Saturday, November 25, 2006

Summarizing Ben's Disorder

I honestly have no idea how to summarize Ben's genetic disorder which is scientifically called Tetrasomy 12p and typically known as Pallister-Killian Syndrome (PKS is what we call it). Georga sort of called me out on this one and I actually got to thinking about how little the readers of this site know about what it's like to live with Ben. There are obviously some links over on the side that can tell you some scientific blah-blah-blah, some really sad stories, and some really good ones as well.

In fact, Georga's request got me and Miz Wah thinking that she (Miz Wah) should start her own blog. This might actually take awhile seeing as she's like all tied up with work and stuff for awhile. Keep in mind she is the main bread-winner and can cook the heck out of bacon. If she wants a blog then by God she will set it up according to Miz Wah's Standards of Blogging (no need to read the cliff notes - it means "BenWah don't touch").

So here's some "stuff" about Ben. I'll kind of summarize and then you can either ask questions by "comments" or by e-mailing me. I won't post my e-mail here because I'd like for you to peruse our gift shop called "Art for Purchase" over there on the sidebar along side that scientific stuff. There you may find that perfect holiday gift for that special someone or for that finicky stupid witch sister-in-law that hates your guts. You will also find my e-mail by becoming a more discerning and educated shopper.

Top Ten Stuff About Ben.

1. Ben has a hole in his neck that he breathes through. The procedure was called a tracheostomy. Essentially a plastic tube sticks into his throat just above the area where his upper rib cage makes that vee. This was done when Ben was about two months old. You can read more details over there at one of the side bar links but to this date no doctor has determined why Ben can't breathe normally. We change out that plastic tube at least once a day. If he's sick then it might be several times a day.

2. Ben has a feeding tube. He receives 100% of his nutrition through that tube. Most of you moms are probably familiar with the product Ben "eats". It's called Pediasure with Fiber. For some reason we've had the most success with the vanilla flavored version, therefore no one in this household can stomach being around anything vanilla flavored. Basically Ben has a little "button" on his belly that we connect tubes from a feeder to. This feeder automatically dispenses food throughout his day directly into his stomack. And yes, that would be another hole directly into his stomach.

3. We have a suction machine. Okay this part really grosses some folks out. Since Ben basically breathes mostly through that hole in his neck that is where the snot shows up. We haven't measured in quite awhile but we're still convinced that Ben set the all-time snot shoot record in Lowe's. We did warn the guy helping us to duck which led to the great distance Ben got in the effort.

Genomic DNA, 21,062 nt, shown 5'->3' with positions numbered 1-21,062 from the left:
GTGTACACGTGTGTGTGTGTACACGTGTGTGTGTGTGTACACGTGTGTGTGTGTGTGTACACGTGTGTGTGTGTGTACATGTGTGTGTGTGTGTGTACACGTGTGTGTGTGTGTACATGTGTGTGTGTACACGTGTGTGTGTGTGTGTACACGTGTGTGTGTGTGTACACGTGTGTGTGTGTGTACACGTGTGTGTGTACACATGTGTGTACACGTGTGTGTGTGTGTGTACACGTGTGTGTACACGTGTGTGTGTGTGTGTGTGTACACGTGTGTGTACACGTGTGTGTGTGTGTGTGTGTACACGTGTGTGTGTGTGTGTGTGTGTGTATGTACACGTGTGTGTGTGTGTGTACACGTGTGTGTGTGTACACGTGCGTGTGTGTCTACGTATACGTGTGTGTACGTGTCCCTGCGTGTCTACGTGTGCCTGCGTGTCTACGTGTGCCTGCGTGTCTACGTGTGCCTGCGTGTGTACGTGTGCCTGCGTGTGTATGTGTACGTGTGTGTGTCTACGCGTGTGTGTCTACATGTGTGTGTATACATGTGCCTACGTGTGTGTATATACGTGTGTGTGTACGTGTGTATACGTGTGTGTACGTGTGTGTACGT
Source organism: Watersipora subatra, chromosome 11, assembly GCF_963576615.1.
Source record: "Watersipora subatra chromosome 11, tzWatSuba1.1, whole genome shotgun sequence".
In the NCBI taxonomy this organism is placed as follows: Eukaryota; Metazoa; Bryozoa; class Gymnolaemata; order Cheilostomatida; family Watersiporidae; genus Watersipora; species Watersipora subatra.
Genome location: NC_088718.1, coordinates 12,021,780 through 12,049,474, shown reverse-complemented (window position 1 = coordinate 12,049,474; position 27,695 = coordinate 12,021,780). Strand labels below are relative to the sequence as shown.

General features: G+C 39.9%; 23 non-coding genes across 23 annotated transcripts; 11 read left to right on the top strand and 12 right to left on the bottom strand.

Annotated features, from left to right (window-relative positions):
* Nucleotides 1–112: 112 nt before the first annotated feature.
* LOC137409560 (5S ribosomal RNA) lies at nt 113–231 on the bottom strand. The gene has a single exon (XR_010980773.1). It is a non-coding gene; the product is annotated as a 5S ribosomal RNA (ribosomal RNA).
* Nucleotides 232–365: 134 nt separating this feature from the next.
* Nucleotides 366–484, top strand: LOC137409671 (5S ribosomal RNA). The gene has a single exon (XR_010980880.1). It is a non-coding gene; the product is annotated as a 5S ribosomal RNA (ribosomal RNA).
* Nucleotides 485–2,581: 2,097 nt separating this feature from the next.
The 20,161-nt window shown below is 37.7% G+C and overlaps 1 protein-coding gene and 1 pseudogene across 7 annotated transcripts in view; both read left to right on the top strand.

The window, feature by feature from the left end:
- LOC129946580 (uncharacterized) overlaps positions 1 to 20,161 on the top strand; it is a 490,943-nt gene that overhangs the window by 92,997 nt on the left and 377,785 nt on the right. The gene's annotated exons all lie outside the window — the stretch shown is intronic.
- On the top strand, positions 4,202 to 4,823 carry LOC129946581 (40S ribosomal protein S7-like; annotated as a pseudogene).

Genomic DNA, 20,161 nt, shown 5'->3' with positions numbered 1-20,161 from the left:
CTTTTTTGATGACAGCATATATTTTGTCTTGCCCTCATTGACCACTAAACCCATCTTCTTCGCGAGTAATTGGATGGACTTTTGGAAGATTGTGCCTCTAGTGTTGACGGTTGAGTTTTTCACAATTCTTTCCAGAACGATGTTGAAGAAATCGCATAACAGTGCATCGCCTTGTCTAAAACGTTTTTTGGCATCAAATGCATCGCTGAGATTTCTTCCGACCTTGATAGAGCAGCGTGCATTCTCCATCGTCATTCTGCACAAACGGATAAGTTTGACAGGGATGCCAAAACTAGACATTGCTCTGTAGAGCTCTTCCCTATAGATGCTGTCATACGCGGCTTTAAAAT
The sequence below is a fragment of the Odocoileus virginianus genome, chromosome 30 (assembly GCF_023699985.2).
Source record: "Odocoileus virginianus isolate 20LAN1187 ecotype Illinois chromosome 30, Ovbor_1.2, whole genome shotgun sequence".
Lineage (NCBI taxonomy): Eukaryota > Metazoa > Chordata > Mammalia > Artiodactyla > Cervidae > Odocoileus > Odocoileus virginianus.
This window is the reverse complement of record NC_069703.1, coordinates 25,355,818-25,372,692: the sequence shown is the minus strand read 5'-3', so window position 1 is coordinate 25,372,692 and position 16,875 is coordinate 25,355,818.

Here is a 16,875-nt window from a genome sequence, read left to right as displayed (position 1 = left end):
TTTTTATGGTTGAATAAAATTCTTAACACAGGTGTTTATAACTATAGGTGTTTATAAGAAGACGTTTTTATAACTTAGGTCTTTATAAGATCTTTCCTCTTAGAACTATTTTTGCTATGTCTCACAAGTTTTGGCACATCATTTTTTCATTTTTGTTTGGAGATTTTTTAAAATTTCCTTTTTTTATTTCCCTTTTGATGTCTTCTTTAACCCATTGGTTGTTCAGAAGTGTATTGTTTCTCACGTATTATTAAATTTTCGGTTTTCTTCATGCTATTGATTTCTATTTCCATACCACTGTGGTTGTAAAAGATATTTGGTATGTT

4. Ben has low muscle tone. This means that if Ben's asleep his forty plus pounds seem like eighty if you have to move him. Basically this is why Ben can't walk or sit for very long on his own. Please know that it is not for a lack of trying on Ben's part. I'm going to keep this part short and sweet for now but this has been a key aspect of Ben's acheivements. Funny, I just now got a phone call from his former Occupational Therapist, Cheryl Laport. She was just checking on Ben. Because of some very aggressive therapy from Cheryl and Beth Teshon we are hopeful Ben will be able to walk one day.

5. Ben is a "waterhead." Yeah, I hate that term too. I think God is getting me back for using that terminology to describe some former classmates. Aren't we a cruel society? The real name is called hydrocephalus. This is what we actually saw in the early ultrasound that alerted everyone that something might be abnormal about Ben. Ben had an abnormal amount of fluid surrounding his brain and therefore had a device called a "shunt" placed in his body. The shunt takes the extra fluid from his cranium and deposits that fluid just outside of his stomach. Again, we are used to it but to those unaware of such devices the thought can be yuck. You can actually feel the valve fill up just behind Ben's right ear. It is the only way to know things are working right. Also it is very easy to trace the shunt tube to his stomach since it sits just below his skin.

Okay, enough of the appetizer. I'll add the next 5 soon enough. By the way, I want to say that I really am glad someone asked for more information. The description may be shallow or uncouth to some but I'd reply that you haven't lived in our shoes. Humor has and will be the only way we get through our ordeal.

I love my son probably more than any father could love their child. If you wanna compete then I accept the challenge. I feel the same for my daughter and wife but they are quick-witted and can defend themselves better than Ben.

1 comment:

an artist on the edge said...

Hi Bennie,
thanks for taking the time to explain a bit more about Ben's "giants he's up against" - he has some tough opponents there, but, from the pictures and your blog entries, i can tell he's standing firm and tall against them. GO BEN!!
For someone not dealing with this kind of challenge on a daily basis, it's so hard to imagine all the tears, fears, angers, happinesses and emotions that are brought to the surface through those struggles - so thank you for sharing so openly, it helps us "uninitiated" to understand better.
Thank you for sharing ben's smile - that made my day!
Please give him a kiss on the forehead for me - just a small prayer for a good day from me.:)

conni (the one with the sheep...)